In a collaborative trial involving researchers from Poland, the US and the UK – including two genetic companies – it was was found that genetic correlations among egg defect traits that were related to shell quality were positive and moderate to strong, suggesting that they could be grouped into one category for selection purposes. High-producing hens had a lower frequency of egg defects.
Genetic parameters were estimated for egg defects, egg production and egg quality traits and reported in a paper in Poultry Science by A. Wolc of Poznan University of Life Sciences in Poland and co-authors at Iowa State University, Hy-Line International, Aviagen Ltd and the University of Edinburgh.
Eggs from 11,738 purebred brown-egg laying hens were classified as salable or as having one of the following defects: bloody, broken, calcium deposit, dirty, double yolk, misshapen, pee-wee, shell-less and soft-shelled.
Egg quality measures included albumen height, egg weight, yolk weight and puncture score. Body weight, age at sexual maturity and egg production were also recorded.
Heritability estimates of liability to defects using a threshold animal model were less than 0.1 for bloody and dirty; between 0.1 and 0.2 for pee-wee, broken, misshapen, soft shelled and shell-less; and above 0.2 for calcium deposit and double yolk.
Quality and production traits were more heritable, with estimates ranging from 0.29 (puncture score) to 0.74 (egg weight).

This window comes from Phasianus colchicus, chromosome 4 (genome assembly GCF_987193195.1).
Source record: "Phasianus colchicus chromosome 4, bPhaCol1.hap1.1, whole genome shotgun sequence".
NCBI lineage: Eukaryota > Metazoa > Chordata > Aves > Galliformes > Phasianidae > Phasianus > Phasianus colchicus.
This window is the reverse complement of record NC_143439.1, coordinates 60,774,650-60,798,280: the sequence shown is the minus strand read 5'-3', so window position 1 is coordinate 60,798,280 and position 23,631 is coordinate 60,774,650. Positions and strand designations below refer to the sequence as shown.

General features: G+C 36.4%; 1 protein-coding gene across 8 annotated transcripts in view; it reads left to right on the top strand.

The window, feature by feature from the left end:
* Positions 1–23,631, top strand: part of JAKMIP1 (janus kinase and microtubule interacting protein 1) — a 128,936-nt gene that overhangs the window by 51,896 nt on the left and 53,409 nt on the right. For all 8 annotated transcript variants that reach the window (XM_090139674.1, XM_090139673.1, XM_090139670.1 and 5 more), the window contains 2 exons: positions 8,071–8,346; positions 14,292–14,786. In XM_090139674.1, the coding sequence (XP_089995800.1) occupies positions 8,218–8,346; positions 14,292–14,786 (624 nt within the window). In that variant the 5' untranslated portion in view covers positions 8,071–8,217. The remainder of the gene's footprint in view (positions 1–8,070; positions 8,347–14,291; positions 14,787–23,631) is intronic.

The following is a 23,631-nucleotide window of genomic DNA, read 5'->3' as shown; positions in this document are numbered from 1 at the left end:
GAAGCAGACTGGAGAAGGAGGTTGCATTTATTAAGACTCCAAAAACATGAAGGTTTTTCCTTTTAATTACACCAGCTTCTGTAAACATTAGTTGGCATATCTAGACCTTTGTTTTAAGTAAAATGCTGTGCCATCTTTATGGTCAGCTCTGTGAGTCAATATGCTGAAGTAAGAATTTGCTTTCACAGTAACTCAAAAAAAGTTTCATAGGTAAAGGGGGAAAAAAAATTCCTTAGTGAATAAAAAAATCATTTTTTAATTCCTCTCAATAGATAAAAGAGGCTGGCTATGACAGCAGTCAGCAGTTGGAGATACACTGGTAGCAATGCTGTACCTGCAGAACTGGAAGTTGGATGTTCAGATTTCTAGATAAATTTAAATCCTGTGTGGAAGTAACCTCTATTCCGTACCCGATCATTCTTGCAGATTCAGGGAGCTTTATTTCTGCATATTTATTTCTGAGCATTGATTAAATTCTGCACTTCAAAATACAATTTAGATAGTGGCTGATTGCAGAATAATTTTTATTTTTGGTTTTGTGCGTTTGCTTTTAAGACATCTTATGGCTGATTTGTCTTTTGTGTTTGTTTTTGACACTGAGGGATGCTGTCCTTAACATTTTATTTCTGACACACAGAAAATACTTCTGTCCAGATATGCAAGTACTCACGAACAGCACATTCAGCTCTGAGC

High-producing hens had a lower frequency of egg defects. High egg weight and bodyweight were associated with an increased frequency of double yolks and, to a lesser extent, with more shell quality defects.
Wolc and co-authors concluded that estimates of genetic correlations among defect traits that were related to shell quality were positive and moderate to strong (0.24 to 0.73), suggesting that these could be grouped into one category or selection could be based on the trait with the highest heritability or that is easiest to measure.
The authors added that selection against defective eggs would be more efficient by including egg defect traits in the selection criterion, along with egg production rate of salable eggs and egg quality traits.
Wolc A., J. Arango, P. Settar, N.P. O’Sullivan, V.E. Olori, I.M.S. White, W.G. Hill and J.C.M. Dekkers. 2012. Genetic parameters of egg defects and egg quality in layer chickens. Poult. Sci., 91(6):1292-1298. doi:10.3382/ps.2011-02130